Didymos Thomas;36958 wrote:
Again, the relation is distant, but the religions in question evolved from common ancestors. Chimpanzees and humans are quite different, but we both have common ancestors. The relation is much the same between distant religions like Catholicism and the Inca tradition.
Well, I guess my point is that at some level everything is related but for the purposes of this conversation their only significant relation has to do with the ubiquity of spirituality and religion among peoples of the world.
 
Didymos Thomas
 
Reply Mon 8 Dec, 2008 01:42 pm
@Aedes,
Aedes wrote:
Well, I guess my point is that at some level everything is related but for the purposes of this conversation their only significant relation has to do with the ubiquity of spirituality and religion among peoples of the world.


Which means they have something more in common than one culture colonizing another.

That ubiquity, according to some, is extremely important.
 
awoelt
 
Reply Mon 29 Dec, 2008 10:09 pm
@MITech,
If I could prove there was no god (this will never happen) I would tell no one and continue going to church. We need religon in society. Many gospel principles help us in life. I am a member of the Church of Jesus Christ of latter day saints and I can not name one thing that will not help in life, with or without a god. Even prayer helps. It gives you a good feeling and makes you think a bit. My church beleives this is the Holy Ghost. I agree, but this feeling does happen with or without a god (but this feeling does increase my faith in god along with other things about my church). FYI: my church is known as the Mormons and people have been saying it was us who married little girls to old dudes and still practiced polygamy. We once did preactice polygamy but it was to help us get across the plains.
 
Kolbe
 
Reply Sun 11 Jan, 2009 07:10 pm
@MITech,
We only really need religion in society as an omnipotent law system, if the Big Brother state of 1984 comes into being, for example, it renders the thing somewhat less useful than most currently perceive it to be.
 
Miranda phil
 
Reply Fri 16 Jan, 2009 04:41 pm
@MITech,
Having religion and praying is a good way to escape from reality which, right now, is pretty bad.
 
Kolbe
 
Reply Fri 16 Jan, 2009 06:06 pm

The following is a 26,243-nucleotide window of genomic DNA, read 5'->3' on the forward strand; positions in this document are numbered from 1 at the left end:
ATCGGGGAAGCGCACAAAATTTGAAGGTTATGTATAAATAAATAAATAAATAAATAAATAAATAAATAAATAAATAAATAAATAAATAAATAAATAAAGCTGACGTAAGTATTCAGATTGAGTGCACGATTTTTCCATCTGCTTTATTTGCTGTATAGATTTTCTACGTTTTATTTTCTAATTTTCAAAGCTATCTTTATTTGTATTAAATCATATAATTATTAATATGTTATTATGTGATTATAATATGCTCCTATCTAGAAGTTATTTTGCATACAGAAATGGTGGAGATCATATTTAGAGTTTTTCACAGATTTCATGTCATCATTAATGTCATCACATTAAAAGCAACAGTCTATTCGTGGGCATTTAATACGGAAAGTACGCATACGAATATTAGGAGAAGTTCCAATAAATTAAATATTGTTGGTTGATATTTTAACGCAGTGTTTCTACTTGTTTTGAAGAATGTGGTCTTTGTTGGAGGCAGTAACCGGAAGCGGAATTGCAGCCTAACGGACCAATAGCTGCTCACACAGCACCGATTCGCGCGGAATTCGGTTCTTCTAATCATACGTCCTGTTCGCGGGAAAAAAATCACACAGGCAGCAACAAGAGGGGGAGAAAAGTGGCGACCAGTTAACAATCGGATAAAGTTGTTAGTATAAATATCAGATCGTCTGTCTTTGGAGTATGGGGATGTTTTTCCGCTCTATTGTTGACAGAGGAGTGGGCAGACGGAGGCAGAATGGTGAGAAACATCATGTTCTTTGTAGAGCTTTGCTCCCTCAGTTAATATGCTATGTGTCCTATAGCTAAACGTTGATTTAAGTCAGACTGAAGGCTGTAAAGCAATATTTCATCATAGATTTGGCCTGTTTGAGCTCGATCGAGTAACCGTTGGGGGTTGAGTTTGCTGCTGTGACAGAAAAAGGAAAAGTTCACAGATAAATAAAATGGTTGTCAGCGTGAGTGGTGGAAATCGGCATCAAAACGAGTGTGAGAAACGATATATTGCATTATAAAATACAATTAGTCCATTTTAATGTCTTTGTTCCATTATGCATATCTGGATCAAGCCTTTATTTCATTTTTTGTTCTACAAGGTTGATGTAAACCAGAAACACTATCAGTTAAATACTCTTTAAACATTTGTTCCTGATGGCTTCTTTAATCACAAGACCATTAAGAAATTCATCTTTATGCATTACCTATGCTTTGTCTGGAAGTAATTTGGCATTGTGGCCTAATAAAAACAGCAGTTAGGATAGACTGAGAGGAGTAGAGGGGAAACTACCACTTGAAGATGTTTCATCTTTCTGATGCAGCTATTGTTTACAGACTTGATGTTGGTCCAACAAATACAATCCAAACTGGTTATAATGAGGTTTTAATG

@MITech,
They are far better ways to escape reality than prayer. Talk to a God that you create, or set yourself a productive task? Study for an exam, or just for the sake of studying, or maybe make a shelf. All good distractions.
 
Didymos Thomas
 
Reply Fri 16 Jan, 2009 08:31 pm
@Kolbe,
Kolbe wrote:
They are far better ways to escape reality than prayer. Talk to a God that you create, or set yourself a productive task? Study for an exam, or just for the sake of studying, or maybe make a shelf. All good distractions.


Ah, but setting out on a productive task is no escape from reality but an intentional encounter with reality. The examples you give are examples of engaging reality.

Funny, though, that the same examples you give are also used by some people as religious practice.
 
averroes
 
Reply Sat 17 Jan, 2009 11:08 am
@MITech,
We don't pray to God just to "escape from reality, we pray to find clarity and answers to problems. God gives us calm in the storm that we call life so that we can have a moment to stop and think of what to do. He doesn't give us answers, He lets us figure ourselves out with a little help.
 
awoelt
 
Reply Thu 22 Jan, 2009 05:26 pm
@Kolbe,
Kolbe wrote:
They are far better ways to escape reality than prayer. Talk to a God that you create, or set yourself a productive task? Study for an exam, or just for the sake of studying, or maybe make a shelf. All good distractions.
I did'nt say prayer was the only thing that comes from religon
 
Kolbe
 
Reply Fri 30 Jan, 2009 04:44 pm
@MITech,
And neither did I...I think. It was a while ago. Still all things that can be obtained from religion can be obtained without it. Hell, when I was Catholic it just gave me a low sense of self esteem because what I thought was normal was apparently horribly wrong. That's another thing for another time. Still happiness can be obtained from self worth and learning/training, clarity of mind can be obtained through simple relaxation techniques such as deep breaths. Even the achievement of heaven can be given to those who don't believe.

Averroes, if prayer is god's way of calming the storm of life, why can't we calm it ourselves? Finding a corner to sit in, crossing the legs, breathing deeply and just thinking did for me what it seems prayer does for you. It's more a psychological than spiritual thing, some might say.
 
Jose phil
 
Reply Mon 30 Mar, 2009 09:37 pm
@MITech,
Should we believe in God because of Pascal's wager?